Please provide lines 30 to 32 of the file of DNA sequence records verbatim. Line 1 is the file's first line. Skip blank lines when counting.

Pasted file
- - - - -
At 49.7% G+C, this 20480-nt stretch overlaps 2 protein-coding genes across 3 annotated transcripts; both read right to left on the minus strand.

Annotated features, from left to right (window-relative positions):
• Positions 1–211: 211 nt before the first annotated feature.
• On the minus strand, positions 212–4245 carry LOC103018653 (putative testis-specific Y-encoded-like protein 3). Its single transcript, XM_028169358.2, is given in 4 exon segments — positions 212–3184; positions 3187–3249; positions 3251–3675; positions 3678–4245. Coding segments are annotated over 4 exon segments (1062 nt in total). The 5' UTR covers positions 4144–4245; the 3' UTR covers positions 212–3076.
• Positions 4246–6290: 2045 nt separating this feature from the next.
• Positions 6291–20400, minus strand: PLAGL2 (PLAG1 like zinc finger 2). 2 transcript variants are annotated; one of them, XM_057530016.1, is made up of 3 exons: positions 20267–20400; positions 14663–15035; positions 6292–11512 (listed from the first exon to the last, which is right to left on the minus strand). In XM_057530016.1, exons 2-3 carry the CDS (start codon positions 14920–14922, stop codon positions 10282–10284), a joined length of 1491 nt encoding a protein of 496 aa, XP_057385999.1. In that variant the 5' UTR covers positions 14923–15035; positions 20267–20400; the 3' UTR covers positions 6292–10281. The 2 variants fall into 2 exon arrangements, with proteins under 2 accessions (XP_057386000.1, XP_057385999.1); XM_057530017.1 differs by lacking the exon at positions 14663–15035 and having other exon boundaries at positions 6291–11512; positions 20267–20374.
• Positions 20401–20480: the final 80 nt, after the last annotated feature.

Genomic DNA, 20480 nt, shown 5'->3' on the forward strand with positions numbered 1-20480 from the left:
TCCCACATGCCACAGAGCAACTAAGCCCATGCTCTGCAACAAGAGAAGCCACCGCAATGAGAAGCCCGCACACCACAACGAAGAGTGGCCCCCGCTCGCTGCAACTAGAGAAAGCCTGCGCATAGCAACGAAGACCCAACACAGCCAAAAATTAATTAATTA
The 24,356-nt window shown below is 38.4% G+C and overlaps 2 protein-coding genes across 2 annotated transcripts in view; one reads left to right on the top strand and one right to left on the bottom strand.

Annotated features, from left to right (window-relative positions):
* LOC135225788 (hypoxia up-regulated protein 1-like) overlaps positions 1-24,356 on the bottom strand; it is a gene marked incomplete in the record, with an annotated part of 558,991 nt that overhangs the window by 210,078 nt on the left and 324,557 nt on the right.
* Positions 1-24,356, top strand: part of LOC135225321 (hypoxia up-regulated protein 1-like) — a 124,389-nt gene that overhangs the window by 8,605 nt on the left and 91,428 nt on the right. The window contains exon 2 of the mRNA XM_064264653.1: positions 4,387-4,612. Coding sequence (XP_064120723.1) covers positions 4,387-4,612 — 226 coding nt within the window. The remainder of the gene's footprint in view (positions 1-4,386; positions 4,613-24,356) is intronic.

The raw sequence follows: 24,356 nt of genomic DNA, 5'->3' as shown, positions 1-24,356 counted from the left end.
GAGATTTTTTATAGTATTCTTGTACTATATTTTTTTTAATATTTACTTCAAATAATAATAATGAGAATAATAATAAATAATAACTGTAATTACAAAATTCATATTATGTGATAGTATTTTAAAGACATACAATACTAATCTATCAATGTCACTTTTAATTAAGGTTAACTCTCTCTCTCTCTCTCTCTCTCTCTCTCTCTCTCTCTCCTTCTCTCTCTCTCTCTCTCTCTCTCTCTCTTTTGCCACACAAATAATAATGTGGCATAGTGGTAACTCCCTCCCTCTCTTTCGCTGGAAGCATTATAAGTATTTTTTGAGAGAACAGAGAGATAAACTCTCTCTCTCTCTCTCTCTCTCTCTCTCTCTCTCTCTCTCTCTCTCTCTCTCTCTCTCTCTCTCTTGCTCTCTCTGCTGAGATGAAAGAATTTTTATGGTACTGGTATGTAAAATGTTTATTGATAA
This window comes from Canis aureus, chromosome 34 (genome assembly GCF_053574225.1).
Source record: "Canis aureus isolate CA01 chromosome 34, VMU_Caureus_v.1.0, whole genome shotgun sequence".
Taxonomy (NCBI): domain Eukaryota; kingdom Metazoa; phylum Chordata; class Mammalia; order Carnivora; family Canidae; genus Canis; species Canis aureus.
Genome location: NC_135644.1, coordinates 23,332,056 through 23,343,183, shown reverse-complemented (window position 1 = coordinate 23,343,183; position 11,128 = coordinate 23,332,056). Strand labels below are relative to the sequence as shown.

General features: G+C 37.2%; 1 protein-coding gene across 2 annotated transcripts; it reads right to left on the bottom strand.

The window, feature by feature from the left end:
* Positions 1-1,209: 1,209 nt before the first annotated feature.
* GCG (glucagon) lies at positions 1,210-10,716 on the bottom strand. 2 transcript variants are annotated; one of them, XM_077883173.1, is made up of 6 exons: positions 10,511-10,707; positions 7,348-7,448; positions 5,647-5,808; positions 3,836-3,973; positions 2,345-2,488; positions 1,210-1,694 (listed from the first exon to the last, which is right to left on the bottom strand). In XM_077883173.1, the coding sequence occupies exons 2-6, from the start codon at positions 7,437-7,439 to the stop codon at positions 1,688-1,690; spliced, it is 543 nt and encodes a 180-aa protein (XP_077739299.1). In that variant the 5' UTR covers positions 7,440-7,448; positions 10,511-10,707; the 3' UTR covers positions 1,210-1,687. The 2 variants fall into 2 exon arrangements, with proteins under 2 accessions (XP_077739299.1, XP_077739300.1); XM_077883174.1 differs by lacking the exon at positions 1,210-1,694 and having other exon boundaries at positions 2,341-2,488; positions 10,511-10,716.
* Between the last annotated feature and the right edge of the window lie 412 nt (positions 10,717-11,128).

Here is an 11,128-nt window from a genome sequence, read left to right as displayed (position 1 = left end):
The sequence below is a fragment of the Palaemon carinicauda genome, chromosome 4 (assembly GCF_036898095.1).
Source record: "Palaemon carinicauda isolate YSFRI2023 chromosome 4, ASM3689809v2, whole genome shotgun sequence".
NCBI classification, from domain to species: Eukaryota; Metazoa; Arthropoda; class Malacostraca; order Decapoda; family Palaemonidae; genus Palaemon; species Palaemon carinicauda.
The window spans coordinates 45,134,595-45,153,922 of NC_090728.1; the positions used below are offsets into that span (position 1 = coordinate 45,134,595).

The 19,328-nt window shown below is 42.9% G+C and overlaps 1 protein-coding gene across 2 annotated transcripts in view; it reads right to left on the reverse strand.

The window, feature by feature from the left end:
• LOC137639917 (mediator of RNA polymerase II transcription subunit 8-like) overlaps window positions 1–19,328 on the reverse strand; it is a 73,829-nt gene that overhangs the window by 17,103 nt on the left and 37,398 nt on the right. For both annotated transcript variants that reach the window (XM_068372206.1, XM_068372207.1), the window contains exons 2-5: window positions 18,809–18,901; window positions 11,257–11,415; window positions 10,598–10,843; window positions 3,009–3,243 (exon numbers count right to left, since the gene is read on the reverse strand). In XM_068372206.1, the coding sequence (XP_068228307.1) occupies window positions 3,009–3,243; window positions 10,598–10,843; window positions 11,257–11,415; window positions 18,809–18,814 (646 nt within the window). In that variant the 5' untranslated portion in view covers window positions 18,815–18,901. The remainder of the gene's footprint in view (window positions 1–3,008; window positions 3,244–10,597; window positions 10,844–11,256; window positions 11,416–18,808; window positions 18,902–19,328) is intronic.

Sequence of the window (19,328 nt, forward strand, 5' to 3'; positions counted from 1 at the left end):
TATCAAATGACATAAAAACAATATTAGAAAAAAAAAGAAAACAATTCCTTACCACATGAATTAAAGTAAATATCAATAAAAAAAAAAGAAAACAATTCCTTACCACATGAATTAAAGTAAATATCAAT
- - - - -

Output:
The 19,328-nt window shown below is 42.9% G+C and overlaps 1 protein-coding gene across 2 annotated transcripts in view; it reads right to left on the reverse strand.

The window, feature by feature from the left end:
• LOC137639917 (mediator of RNA polymerase II transcription subunit 8-like) overlaps window positions 1–19,328 on the reverse strand; it is a 73,829-nt gene that overhangs the window by 17,103 nt on the left and 37,398 nt on the right. For both annotated transcript variants that reach the window (XM_068372206.1, XM_068372207.1), the window contains exons 2-5: window positions 18,809–18,901; window positions 11,257–11,415; window positions 10,598–10,843; window positions 3,009–3,243 (exon numbers count right to left, since the gene is read on the reverse strand). In XM_068372206.1, the coding sequence (XP_068228307.1) occupies window positions 3,009–3,243; window positions 10,598–10,843; window positions 11,257–11,415; window positions 18,809–18,814 (646 nt within the window). In that variant the 5' untranslated portion in view covers window positions 18,815–18,901. The remainder of the gene's footprint in view (window positions 1–3,008; window positions 3,244–10,597; window positions 10,844–11,256; window positions 11,416–18,808; window positions 18,902–19,328) is intronic.